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Multiple Sclerosis (MS) Symptoms, Causes, Treatment, Life Expectancy
Multiple sclerosis or MS is an autoimmune disorder in which brain and spinal cord nerve cells become demyelinated. This damage results in symptoms that may include numbness, weakness, vertigo, paralysis, and involuntary muscle contractions. Different forms of MS can follow variable courses from relatively benign to life-threatening. MS is treated with disease-modifying therapies. Some MS symptoms can be treated with medications.
Alternative Treatment for MS (CAM for MS)
The term alternative therapy, in general, is used to describe any medical treatment or intervention that has not been scientifically documented or identified as safe or effective for a specific condition. Alternative therapy encompasses a variety of disciplines that range from diet and exercise to mental conditioning to lifestyle changes.
Multiple Sclerosis (MS)
Multiple sclerosis (MS) symptoms vary from person to person, and can last for days to months without periods of remission. Symptoms of MS include sexual problems and problems with the bowel, bladder, eyes, muscles, speech, swallowing, brain, and nervous system. The early symptoms and signs of multiple sclerosis usually start between age 20 and 40. MS in children, teens, and those over age 40 is rare. Treatment options for multiple sclerosis vary depending on the type and severity of symptoms. Medications may be prescribed to manage MS symptoms.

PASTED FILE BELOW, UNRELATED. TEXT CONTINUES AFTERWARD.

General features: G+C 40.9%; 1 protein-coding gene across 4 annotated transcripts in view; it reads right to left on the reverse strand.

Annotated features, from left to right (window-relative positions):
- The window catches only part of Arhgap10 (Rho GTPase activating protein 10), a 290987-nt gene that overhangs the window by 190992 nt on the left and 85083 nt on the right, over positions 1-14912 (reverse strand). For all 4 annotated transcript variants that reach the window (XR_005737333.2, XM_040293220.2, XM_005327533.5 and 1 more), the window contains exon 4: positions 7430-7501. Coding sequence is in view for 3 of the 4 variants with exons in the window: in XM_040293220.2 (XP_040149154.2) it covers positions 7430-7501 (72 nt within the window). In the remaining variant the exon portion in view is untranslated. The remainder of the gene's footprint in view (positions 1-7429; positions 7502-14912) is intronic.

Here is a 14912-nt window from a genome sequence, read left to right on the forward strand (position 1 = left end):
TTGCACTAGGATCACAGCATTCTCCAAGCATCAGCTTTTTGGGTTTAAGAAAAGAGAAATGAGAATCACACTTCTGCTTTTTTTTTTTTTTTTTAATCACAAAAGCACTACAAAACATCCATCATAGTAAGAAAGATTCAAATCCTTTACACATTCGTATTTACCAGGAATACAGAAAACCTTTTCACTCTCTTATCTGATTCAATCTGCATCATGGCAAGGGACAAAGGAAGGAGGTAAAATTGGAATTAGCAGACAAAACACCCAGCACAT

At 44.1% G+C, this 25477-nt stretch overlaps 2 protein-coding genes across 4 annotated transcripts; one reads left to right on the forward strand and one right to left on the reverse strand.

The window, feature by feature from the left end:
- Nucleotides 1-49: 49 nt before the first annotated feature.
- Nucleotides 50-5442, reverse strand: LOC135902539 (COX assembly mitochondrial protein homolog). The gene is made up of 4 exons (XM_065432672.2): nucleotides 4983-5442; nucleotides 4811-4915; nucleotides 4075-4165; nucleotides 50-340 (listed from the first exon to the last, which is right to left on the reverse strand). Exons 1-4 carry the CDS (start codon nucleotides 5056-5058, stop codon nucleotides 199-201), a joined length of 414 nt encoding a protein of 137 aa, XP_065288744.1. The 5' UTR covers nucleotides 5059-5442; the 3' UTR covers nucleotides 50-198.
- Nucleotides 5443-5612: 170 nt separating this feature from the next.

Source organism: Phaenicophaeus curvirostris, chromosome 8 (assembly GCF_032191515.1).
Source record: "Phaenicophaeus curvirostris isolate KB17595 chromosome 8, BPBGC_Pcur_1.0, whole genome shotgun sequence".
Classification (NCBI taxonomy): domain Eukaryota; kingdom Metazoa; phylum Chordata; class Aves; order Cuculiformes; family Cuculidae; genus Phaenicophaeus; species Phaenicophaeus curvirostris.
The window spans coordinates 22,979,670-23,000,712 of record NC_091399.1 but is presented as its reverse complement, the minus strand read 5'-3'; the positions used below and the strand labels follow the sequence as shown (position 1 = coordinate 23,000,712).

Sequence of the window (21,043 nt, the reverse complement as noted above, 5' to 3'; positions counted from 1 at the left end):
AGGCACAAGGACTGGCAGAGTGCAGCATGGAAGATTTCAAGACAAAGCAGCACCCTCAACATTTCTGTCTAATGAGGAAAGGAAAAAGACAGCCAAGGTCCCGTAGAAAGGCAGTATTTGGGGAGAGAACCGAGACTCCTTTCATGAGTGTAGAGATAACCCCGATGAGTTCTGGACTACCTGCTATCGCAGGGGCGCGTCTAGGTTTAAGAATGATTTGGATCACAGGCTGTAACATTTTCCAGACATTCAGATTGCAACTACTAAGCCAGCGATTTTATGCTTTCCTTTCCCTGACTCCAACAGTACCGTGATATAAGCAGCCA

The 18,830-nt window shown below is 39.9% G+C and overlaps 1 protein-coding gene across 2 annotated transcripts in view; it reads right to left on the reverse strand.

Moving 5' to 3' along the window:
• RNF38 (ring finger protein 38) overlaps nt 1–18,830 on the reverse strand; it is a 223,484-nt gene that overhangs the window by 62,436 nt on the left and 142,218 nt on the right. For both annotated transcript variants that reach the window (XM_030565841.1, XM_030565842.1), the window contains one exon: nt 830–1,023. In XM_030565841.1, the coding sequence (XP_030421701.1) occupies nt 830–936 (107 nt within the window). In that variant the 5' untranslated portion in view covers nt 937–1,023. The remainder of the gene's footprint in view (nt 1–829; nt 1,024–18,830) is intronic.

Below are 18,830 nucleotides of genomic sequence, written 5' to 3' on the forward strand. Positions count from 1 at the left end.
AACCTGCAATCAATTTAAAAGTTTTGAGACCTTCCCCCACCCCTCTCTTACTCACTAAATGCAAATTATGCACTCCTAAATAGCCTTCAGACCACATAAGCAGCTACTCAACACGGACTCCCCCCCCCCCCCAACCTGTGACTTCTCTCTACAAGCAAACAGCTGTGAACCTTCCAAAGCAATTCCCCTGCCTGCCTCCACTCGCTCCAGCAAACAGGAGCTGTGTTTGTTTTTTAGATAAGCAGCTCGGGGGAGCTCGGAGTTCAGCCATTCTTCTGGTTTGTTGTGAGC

Multiple Sclerosis (MS) and Pregnancy
Multiple sclerosis or MS is a central nervous system disease in which the immune system attacks the myelin sheath (the protective coating around nerves). Symptoms of MS include pain, sexual problems, fatigue, numbness and tingling, emotional changes, and depression.Women who are pregnant and have multiple sclerosis may have more difficulty carrying a pregnancy. Multiple sclerosis does not affect ability to conceive, and does not seem to affect fertility. MS symptoms during pregnancy may stay the same or get better; however, they may worsen after giving birth. Pregnancy decreases the number of relapses, but flares increase in the first 3-6 months after delivery. Pregnant women with MS may carrying a pregnancy more difficult to tell when labor starts, and there is an increased need to use forceps or vacuum to assist with delivery or b7 C-section (Cesarean birth) increases. Some treatment MS drugs may be safe to use during pregnancy; however, some drugs should not be taken, for example, baclofen (Gablofen, Lioresal), fluoxetine (Prozac, Sarafem), or solifenacin succinate (VESIcare), and most disease-modifying therapies (DMTs). Talk with your healthcare team about vitamins, supplements, and medications that you are taking if you are pregnant and have MS.
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You are encouraged to report negative side effects of prescription drugs to the FDA. Visit the FDA MedWatch website or call 1-800-FDA-1088.